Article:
I think it’s important to grasp this concept to understand William’s actions, although it’s pretty clear within the first 30 or so pages that the siblings are polar opposites: William is the good brother, the saint, while Samuel is the bad brother, the sinner. This is mirrored in their attitudes to the war, established before the incident on the moor, when William states that he wants to sign up because it was “the only good thing to do” but Samuel insists that it’s not for him.

And other people note their differences in character: a drunkard tells William that Samuel was “just a little boy when the Devil called his name”; an uncle confirms that William has “always been a good boy” implying that his sibling hasn’t. This allows you to build up a clear picture of the two brothers, even if it seems a little too simplistic, a little too stereotyped. But later, as events unfold, both behave in ways that are so out of character, you realise that Dinsdale has offered up two very complex human beings full of contradictions and flaws.

By its very nature this is a somewhat grim and oppressive novel, with barely a glimmer of light to illuminate the darkness. But despite this I found myself reading it compulsively, if only to determine what it was that made both brothers behave so oddly. Ultimately, there is no neat ending here, no cut-and-dried solution, but as an exploration of moral courage and human fallibility, The Harrowing is a superb novel that marks Dinsdale as a writer to watch.

Author, Book review, Faber and Faber, Fiction, historical fiction, Ireland, literary fiction, Publisher, Sebastian Barry, Setting, war

‘A Long Long Way’ by Sebastian Barry


Fiction – hardcover; Faber and Faber; 304 pages; 2005.

It is 1915 and the Great War has just begun. Ireland, with the promise of Home Rule in its sights, agrees to send its own to fight for the nation.

Seventeen-year-old Willie Dunne, who desperately wants to please his loyalist father, a much respected member of the Dublin Metropolitan Police, joins the Army because at 5ft 6in he is too short to join the force.

But when he came home and told his father, the big, blank, broad face of the policeman wept in the darkness. And then his three sisters, Maud, Annie and Dolly, lit the candles in the sitting-room and they all felt part of the tremendous enterprise because Willie was going to be in it, and they were proud and excited, though it might last a few weeks at most, because the Germans were known to be only murderous cowards.”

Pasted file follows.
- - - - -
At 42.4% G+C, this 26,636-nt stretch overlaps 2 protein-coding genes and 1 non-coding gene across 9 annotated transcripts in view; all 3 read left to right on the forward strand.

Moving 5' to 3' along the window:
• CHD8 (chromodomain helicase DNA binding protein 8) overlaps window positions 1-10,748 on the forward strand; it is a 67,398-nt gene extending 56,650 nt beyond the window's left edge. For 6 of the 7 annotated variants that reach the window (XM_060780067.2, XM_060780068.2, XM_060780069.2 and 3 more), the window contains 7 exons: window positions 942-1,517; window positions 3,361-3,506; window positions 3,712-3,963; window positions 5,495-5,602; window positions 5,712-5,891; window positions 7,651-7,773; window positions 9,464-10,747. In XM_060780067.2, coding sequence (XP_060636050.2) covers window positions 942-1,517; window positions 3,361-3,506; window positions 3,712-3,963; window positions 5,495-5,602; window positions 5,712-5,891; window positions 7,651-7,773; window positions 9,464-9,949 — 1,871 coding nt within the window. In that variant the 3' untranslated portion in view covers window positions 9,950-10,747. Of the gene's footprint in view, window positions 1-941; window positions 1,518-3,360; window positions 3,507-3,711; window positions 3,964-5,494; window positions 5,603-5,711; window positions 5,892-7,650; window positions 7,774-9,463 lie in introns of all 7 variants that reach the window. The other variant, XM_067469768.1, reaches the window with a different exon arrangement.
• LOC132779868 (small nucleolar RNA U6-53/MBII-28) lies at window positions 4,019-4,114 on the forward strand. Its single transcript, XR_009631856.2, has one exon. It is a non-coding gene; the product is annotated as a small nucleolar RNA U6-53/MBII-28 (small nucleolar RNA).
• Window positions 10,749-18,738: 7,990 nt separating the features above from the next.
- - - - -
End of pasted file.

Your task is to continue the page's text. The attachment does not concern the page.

Willie’s regiment, the Royal Dublin Fusiliers, is sent to the muddied rat-strewn trenches of Belgium to fight for King and Country. Amid the mayhem, the bullets and the blood, Willie and his fellow soldiers eke out a harrowing existence, clinging to life by the flimsiest of threads.

During a brief sojourn home on some well-earned leave Willie finds himself caught up in the political events of the 1916 Easter Uprising. Troubled by what he sees, he begins to question whether he – and the rest of his regiment – have become the enemy of the Irish rebels. When he mentions these concerns in a letter home his father disowns him.

What follows is a heartbreaking account of one young man’s realisation that there is more to life than pleasing one’s father – and one’s country.

I had tears coursing down my cheeks as I read sections of this book filled as it is with moments of such desperate sadness. To know that Willie had endured so much — the  terror and violence and madness of the trenches — only to return to a country that had undergone a bloody revolution and no longer felt like his was very emotional. Coupled with a melancholy romance with Gretta, his childhood sweetheart, this book is a true “weepy”. But don’t let that put you off.

Sebastian Barry’s writing, so wonderfully lyrical and poignant (not surprising given that he is also a poet), is a joy to read. It is rich with the Dublin vernacular, not just in the quoted speech of the characters, but in the telling of the story itself. This makes the story come truly alive in ways that a more distant, staid narrative would not have achieved.

I adored A Long, Long Way on so many levels: its eloquent conversational prose; its ability to move a sometimes jaded reader; and its themes – the futility of war, Irish politics and how one young man learns to think for himself.

Very much reminiscent of Erich Maria Remarque’s much lauded All Quiet on the Western Front, this book, which was shortlisted for last year’s Man Booker Prize, is a devastating read with a clear, bright ring of truth. I highly recommend it if you wish to read some First World War fiction that has a slightly different slant — that of the Irish soldier caught between two wars.